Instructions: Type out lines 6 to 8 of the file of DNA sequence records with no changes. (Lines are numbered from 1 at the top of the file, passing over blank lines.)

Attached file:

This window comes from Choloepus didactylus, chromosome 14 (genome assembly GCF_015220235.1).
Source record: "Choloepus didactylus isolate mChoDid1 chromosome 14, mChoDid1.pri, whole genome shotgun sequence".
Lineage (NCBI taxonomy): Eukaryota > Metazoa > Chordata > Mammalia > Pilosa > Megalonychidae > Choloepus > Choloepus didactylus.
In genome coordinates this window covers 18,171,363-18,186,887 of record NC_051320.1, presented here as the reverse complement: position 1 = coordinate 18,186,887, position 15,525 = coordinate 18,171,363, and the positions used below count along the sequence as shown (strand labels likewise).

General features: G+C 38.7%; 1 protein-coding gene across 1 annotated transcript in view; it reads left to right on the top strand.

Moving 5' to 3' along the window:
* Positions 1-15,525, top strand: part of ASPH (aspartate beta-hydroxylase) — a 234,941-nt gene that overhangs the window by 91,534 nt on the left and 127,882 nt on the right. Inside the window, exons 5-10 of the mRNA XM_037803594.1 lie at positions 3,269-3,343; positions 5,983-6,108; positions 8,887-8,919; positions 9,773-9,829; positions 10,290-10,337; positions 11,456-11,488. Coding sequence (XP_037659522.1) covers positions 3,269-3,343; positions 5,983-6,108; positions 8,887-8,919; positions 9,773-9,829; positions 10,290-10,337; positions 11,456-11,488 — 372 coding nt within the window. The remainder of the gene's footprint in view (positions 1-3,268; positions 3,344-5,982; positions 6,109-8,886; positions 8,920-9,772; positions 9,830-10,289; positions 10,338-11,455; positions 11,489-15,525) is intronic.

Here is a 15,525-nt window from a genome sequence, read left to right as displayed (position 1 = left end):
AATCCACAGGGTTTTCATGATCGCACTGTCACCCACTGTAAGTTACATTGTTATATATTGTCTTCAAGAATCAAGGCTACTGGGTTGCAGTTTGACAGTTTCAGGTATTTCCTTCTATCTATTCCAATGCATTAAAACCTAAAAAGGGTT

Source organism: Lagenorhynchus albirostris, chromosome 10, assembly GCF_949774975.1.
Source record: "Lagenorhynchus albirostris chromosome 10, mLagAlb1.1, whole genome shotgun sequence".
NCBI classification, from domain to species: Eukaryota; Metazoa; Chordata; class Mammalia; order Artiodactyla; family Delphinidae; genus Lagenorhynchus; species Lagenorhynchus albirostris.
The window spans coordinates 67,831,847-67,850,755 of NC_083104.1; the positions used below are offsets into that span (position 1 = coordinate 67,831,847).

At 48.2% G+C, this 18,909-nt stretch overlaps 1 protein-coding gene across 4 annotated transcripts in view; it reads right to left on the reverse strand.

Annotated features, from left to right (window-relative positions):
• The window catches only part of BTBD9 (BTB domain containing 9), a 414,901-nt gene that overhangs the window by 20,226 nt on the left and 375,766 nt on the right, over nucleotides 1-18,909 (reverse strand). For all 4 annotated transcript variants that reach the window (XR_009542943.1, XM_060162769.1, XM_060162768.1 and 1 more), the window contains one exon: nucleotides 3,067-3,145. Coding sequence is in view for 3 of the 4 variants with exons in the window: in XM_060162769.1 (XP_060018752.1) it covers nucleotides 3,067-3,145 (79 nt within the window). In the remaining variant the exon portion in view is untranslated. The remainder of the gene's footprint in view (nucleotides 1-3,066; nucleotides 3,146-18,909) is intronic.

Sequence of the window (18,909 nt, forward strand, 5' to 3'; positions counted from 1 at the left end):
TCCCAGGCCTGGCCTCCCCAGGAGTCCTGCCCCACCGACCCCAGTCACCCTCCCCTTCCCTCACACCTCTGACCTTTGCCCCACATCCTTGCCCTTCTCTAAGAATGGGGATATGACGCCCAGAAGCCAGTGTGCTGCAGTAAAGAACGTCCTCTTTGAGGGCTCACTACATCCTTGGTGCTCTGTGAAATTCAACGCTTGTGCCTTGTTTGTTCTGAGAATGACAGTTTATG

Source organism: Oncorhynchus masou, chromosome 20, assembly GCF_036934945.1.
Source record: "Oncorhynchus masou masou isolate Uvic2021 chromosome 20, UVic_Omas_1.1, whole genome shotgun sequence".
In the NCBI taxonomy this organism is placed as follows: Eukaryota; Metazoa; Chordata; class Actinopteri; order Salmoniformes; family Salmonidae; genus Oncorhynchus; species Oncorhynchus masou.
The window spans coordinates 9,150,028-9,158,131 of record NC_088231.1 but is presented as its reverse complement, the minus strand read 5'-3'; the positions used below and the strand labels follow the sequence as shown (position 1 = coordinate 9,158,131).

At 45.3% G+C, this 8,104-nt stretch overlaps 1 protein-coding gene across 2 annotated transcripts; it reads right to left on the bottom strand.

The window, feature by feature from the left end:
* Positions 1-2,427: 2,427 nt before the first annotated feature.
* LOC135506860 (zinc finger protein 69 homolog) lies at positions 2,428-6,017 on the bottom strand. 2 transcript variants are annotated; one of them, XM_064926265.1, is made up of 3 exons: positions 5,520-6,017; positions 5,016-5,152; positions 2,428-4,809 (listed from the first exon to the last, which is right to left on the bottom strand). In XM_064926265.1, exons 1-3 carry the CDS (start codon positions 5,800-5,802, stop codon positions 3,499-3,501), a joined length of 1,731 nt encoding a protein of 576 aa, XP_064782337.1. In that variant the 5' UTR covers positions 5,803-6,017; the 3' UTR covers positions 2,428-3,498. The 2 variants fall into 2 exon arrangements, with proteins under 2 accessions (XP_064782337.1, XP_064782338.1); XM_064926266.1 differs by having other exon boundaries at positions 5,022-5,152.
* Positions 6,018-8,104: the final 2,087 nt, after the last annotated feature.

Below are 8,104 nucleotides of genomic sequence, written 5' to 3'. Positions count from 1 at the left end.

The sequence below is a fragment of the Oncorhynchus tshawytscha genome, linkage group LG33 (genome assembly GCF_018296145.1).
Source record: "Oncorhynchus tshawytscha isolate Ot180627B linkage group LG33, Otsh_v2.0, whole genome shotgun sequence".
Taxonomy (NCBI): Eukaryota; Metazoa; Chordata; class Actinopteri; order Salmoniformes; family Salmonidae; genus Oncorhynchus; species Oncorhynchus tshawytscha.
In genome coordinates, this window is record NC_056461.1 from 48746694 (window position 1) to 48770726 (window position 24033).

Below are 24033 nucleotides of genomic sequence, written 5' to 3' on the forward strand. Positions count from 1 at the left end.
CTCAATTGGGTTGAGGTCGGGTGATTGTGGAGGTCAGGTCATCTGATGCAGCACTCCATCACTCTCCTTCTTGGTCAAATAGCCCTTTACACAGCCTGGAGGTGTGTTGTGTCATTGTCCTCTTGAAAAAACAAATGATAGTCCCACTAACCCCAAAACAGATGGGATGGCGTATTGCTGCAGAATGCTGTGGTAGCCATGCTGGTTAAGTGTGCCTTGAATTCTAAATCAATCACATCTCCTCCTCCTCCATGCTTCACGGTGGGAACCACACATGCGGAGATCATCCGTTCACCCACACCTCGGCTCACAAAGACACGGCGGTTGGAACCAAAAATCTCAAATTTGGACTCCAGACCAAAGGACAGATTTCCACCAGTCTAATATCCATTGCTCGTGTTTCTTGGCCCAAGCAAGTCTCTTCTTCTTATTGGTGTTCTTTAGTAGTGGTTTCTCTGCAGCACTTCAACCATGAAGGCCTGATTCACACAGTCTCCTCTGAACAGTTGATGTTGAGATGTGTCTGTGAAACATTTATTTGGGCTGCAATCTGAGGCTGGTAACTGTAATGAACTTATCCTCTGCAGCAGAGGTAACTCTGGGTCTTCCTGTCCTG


Moving 5' to 3' along the window:
* Positions 1-15,525, top strand: part of ASPH (aspartate beta-hydroxylase) — a 234,941-nt gene that overhangs the window by 91,534 nt on the left and 127,882 nt on the right. Inside the window, exons 5-10 of the mRNA XM_037803594.1 lie at positions 3,269-3,343; positions 5,983-6,108; positions 8,887-8,919; positions 9,773-9,829; positions 10,290-10,337; positions 11,456-11,488. Coding sequence (XP_037659522.1) covers positions 3,269-3,343; positions 5,983-6,108; positions 8,887-8,919; positions 9,773-9,829; positions 10,290-10,337; positions 11,456-11,488 — 372 coding nt within the window. The remainder of the gene's footprint in view (positions 1-3,268; positions 3,344-5,982; positions 6,109-8,886; positions 8,920-9,772; positions 9,830-10,289; positions 10,338-11,455; positions 11,489-15,525) is intronic.

Here is a 15,525-nt window from a genome sequence, read left to right as displayed (position 1 = left end):